Cards: Topps 1970, Upper Deck Legends 1997, ProLine 1992
Acquired: TTM 2018, C/o Home
Sent: 6/11 Received: 6/25 (14 days)*
* Donation included
When you talk about a player- a throwback- somebody who played for ‘the love of the game first’, one of the first names that should come to mind, is Hall of Fame inductee Lem Barney. One of the greats of his position it just so happened he played in a studded secondary with Dick LeBeau and Dick ‘Night Train’ Lane while with the Detroit Lions. Lem did it all for the Lions from 1967 to 1977, playing corner, return man, and even moonlighting as a punter. A man about town, Lem was good friends with singer Marvin Gaye, and had a great set of pipes, singing backup on one of Gaye’s tunes, and tried his hand in acting as well.
His first season in the NFL was- well- easy. He led the NFL in interceptions with 10, returned 3 of them for TDs and earned NFL Defensive Rookie of the Year Honors. Over the next 3 following seasons, Lem added 22 more interceptions to his resume. During his storied career he posted 11 career touchdowns on 7 interceptions, a kick off return, a blocked FG, and 2 punt returns, earning all-NFL Honors in 1968, 1969, 1972, and 1975.
It’s surprising that Barney did not attract more attention before he was selected by the Lions in the second round. Playing for Jackson State, Lem racked up 26 interceptions, and earned All-Southwestern Athletic Conference Honors.
His career came to a ignominious halt in 1978 after he was heard on tape during a wiretap investigation. While Barney was not part of the investigation, the press focused squarely on him which may have made both the Lions and other NFL teams skittish to sign him. Lem retired in 1979.
That didn’t stop Barney from accomplishing all the things he wanted to do in life however. He has spent a lot of his time in PR, marketing, and broadcasting. Lem is good to the TTM community, however he requires a $15.00 fee. It was very kind of him to inscribe these cards with his HOF information, although- unlike most collectors it’s appreciated but not necessary.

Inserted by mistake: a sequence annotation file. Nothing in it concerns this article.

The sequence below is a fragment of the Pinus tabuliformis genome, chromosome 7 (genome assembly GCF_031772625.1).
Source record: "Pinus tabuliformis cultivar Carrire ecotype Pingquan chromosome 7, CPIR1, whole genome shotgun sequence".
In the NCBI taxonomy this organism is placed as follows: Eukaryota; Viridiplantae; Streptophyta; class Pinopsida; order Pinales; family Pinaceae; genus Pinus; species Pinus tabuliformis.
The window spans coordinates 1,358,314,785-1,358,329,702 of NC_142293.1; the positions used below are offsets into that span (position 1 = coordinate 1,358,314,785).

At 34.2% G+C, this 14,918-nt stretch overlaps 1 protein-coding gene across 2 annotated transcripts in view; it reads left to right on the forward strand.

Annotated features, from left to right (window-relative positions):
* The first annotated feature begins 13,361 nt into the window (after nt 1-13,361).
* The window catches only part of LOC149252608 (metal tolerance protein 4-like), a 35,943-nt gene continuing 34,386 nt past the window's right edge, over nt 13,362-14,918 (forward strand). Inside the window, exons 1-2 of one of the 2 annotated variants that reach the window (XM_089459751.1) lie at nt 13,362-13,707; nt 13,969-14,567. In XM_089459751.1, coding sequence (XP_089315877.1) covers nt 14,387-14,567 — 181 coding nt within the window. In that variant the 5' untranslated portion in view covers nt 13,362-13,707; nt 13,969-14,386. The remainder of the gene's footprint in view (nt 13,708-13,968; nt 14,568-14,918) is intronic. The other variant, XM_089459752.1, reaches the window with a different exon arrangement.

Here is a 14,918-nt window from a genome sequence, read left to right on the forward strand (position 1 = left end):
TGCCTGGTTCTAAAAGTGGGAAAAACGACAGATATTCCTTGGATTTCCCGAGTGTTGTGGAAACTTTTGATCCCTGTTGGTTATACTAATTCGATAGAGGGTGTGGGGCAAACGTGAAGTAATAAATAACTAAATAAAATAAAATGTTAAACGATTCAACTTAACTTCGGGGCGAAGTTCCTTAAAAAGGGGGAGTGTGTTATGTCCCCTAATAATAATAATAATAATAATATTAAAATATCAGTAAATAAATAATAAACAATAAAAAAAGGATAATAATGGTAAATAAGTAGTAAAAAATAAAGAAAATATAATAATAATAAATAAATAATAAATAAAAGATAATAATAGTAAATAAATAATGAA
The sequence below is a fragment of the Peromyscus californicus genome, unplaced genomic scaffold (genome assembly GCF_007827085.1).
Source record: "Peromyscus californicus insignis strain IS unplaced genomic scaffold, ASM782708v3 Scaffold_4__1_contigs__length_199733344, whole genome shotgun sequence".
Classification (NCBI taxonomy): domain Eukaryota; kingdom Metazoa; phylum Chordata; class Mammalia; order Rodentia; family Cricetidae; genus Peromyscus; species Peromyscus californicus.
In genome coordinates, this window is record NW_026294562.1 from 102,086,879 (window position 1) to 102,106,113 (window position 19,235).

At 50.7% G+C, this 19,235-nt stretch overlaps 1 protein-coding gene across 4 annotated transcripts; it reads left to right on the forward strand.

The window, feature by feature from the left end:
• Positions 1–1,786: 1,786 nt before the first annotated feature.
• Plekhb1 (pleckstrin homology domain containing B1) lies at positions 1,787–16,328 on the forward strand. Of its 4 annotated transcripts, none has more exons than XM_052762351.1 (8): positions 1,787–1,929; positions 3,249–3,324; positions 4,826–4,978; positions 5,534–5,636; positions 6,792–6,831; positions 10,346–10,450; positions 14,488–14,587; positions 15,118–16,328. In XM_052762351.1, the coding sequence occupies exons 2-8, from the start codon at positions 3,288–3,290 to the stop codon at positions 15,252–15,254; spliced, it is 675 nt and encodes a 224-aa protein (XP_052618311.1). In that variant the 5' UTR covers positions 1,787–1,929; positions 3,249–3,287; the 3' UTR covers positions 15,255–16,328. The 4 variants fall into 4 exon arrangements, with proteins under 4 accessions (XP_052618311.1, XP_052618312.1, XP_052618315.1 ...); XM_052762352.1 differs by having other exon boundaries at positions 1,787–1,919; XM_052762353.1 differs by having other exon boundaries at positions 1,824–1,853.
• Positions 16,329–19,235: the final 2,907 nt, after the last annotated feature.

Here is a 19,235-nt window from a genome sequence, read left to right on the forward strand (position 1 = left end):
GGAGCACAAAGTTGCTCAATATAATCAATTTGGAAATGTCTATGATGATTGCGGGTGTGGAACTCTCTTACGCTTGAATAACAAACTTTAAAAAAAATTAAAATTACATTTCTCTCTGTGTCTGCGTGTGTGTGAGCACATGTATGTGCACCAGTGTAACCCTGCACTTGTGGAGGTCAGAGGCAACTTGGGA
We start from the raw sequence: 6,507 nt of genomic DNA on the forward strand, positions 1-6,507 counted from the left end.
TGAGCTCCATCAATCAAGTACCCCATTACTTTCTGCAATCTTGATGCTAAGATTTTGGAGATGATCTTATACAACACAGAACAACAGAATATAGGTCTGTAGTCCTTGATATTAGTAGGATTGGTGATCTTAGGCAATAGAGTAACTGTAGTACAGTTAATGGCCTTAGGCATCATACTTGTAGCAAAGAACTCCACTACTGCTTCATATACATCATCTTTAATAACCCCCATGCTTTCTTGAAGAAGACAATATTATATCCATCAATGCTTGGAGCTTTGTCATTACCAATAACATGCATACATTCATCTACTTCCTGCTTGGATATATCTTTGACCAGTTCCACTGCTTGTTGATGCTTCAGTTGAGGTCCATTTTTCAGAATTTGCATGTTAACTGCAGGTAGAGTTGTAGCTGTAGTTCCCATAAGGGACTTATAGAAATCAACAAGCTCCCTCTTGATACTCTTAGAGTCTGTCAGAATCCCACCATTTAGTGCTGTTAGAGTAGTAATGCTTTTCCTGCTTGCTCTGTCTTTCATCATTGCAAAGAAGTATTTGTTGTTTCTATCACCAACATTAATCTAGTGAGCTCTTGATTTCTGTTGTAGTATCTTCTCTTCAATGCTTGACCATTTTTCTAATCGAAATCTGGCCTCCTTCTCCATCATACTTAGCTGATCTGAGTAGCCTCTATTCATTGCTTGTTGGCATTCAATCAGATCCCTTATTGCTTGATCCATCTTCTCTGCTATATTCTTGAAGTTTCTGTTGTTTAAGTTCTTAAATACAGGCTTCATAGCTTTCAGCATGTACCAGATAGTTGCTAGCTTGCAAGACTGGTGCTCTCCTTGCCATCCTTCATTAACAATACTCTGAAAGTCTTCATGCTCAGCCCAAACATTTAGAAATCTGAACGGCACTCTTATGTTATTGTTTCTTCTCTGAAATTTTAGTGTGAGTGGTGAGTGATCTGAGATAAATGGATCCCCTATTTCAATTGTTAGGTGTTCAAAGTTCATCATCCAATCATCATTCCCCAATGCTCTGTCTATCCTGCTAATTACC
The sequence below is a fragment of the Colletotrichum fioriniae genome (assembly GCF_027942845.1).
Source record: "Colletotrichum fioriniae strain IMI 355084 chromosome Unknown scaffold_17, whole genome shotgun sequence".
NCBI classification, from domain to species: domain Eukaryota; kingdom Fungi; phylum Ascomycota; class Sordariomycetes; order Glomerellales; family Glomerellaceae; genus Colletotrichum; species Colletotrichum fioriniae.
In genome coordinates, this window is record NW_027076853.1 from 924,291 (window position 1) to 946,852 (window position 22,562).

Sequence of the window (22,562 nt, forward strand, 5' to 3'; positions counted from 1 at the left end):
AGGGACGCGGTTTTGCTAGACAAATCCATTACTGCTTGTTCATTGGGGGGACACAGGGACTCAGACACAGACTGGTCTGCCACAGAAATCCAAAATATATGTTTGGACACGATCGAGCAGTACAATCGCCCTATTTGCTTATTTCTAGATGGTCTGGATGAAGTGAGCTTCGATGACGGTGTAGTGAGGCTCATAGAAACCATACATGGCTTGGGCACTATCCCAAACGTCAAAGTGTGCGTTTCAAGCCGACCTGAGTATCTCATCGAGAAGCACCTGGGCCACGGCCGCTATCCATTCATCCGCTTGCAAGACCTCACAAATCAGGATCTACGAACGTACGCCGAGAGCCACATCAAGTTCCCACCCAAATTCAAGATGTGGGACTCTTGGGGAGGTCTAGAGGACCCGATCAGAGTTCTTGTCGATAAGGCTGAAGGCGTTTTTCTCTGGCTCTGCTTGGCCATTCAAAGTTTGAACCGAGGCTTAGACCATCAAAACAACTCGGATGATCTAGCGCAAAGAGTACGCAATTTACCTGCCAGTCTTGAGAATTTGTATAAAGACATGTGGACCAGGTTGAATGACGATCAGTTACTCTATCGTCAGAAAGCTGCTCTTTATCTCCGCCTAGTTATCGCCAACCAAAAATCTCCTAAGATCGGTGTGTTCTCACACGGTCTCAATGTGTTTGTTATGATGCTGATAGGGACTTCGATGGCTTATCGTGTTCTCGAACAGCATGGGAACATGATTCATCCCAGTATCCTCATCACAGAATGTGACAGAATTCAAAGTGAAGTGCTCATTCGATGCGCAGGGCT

As far as these cards go, Barney had very few actual action shots because well Topps didn’t go out of their way back then, so in steps my favorite classic set Topps 1970 with that great press pass looking image of Lem. I can’t really complain. The Upper Deck Legends card was a really clean action shot of Lem- and it is a set I like to get as well. The design of the card (on the front) is almost second to none and has been emulated over the years. The ProLine NFL Throwback was a curious choice for the third autograph. I always maligned the set, because it was the NFL- but it typically was NFL players doing things other than NFL, so it was sort of an oddity at the time of collecting in the early 90s. This card of Lem however, with the trench coat and bowler hat is absolutely classy, and it seems to really capture the style and the subliminal statement that the set was trying to project on the canvas in encapsulating the players’ voices.
G/Gs 140/136 TAC N/a SAC N/a FUM 25
INT 56 YDS 1077 AVG 19.2 TD 7 LG 71T
KR 50 YDS 1274 AVG 25.5 TD 1 LG 98T
PR 143 YDS 1312 AVG 9.2 TD 2 LG 74T
P 113 YDS 4006 AVG 35.5 LG 55 BLK 1